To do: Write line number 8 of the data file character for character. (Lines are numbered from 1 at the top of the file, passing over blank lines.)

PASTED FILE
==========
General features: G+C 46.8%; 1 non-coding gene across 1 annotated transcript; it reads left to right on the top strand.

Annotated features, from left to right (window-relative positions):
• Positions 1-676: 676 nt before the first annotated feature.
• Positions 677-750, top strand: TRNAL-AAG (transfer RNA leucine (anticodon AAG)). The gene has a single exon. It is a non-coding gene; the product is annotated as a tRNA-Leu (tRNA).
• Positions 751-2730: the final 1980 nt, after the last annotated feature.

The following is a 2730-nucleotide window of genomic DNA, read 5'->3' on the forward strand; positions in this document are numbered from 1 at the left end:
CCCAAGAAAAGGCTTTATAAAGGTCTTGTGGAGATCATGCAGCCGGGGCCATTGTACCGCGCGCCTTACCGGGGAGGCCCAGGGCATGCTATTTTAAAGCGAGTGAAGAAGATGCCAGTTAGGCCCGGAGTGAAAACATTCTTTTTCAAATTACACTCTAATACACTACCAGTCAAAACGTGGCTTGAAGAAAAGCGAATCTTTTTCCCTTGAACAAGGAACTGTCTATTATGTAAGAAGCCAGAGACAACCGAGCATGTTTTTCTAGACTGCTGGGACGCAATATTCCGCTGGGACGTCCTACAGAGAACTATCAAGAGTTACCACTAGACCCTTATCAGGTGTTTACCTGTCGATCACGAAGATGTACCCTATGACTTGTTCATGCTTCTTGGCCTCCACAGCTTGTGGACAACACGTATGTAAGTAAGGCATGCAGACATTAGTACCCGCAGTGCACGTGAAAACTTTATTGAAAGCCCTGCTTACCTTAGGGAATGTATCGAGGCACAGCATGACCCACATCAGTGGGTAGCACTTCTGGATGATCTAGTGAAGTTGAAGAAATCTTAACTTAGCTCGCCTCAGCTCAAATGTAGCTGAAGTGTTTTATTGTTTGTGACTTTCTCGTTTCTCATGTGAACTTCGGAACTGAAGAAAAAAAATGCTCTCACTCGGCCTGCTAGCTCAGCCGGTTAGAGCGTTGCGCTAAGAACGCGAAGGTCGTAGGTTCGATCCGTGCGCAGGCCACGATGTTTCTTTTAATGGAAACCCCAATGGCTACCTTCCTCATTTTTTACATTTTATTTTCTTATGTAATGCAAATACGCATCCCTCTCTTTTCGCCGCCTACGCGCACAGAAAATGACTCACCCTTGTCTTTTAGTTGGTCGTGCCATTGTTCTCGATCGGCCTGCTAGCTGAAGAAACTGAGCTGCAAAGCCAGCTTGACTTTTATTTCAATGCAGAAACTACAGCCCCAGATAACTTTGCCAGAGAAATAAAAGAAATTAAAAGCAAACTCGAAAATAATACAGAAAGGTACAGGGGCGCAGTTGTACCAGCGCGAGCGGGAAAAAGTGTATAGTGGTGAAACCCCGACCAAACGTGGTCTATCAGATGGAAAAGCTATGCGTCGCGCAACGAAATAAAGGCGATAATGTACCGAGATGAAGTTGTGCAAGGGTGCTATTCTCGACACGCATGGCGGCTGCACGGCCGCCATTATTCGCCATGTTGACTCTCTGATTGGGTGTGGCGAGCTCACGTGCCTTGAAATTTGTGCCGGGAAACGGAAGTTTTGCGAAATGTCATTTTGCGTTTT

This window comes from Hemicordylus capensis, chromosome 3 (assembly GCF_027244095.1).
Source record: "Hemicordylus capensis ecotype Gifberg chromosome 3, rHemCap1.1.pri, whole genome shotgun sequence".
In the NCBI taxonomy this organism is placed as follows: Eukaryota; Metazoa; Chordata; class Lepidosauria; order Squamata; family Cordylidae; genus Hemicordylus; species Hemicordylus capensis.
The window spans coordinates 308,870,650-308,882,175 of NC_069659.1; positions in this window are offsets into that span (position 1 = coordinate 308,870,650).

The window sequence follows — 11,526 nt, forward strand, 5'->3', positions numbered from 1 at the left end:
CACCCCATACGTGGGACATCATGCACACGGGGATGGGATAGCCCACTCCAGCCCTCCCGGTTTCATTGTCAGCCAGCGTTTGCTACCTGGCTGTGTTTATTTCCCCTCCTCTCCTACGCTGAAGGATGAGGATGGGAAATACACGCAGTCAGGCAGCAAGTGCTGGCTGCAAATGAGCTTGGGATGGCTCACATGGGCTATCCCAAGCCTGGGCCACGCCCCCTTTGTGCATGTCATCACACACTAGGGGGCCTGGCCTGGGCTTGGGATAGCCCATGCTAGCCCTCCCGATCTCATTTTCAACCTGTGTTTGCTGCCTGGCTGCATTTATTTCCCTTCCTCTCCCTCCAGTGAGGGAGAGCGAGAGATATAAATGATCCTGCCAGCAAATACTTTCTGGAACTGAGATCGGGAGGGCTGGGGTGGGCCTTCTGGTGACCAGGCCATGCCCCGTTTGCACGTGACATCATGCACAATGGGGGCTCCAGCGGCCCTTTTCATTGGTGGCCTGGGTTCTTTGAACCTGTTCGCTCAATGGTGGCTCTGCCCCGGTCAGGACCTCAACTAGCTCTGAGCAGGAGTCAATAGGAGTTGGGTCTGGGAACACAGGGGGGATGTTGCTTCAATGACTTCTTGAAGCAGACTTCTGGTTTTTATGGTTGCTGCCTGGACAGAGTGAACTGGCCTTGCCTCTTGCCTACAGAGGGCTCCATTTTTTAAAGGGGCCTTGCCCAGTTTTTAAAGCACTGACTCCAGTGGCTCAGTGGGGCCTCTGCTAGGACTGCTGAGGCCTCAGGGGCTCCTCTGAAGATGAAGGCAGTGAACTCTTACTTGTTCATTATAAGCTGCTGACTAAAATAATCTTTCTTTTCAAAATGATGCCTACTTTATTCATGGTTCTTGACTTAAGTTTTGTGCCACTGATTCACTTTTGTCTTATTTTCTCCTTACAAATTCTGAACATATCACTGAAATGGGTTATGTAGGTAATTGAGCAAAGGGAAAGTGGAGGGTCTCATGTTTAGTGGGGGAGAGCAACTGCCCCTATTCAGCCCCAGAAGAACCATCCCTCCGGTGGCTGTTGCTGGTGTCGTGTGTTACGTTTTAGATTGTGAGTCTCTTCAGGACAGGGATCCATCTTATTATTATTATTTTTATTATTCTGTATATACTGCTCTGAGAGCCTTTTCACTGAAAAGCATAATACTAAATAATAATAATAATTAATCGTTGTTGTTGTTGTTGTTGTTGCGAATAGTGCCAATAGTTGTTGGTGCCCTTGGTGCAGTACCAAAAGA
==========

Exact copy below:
This window comes from Hemicordylus capensis, chromosome 3 (assembly GCF_027244095.1).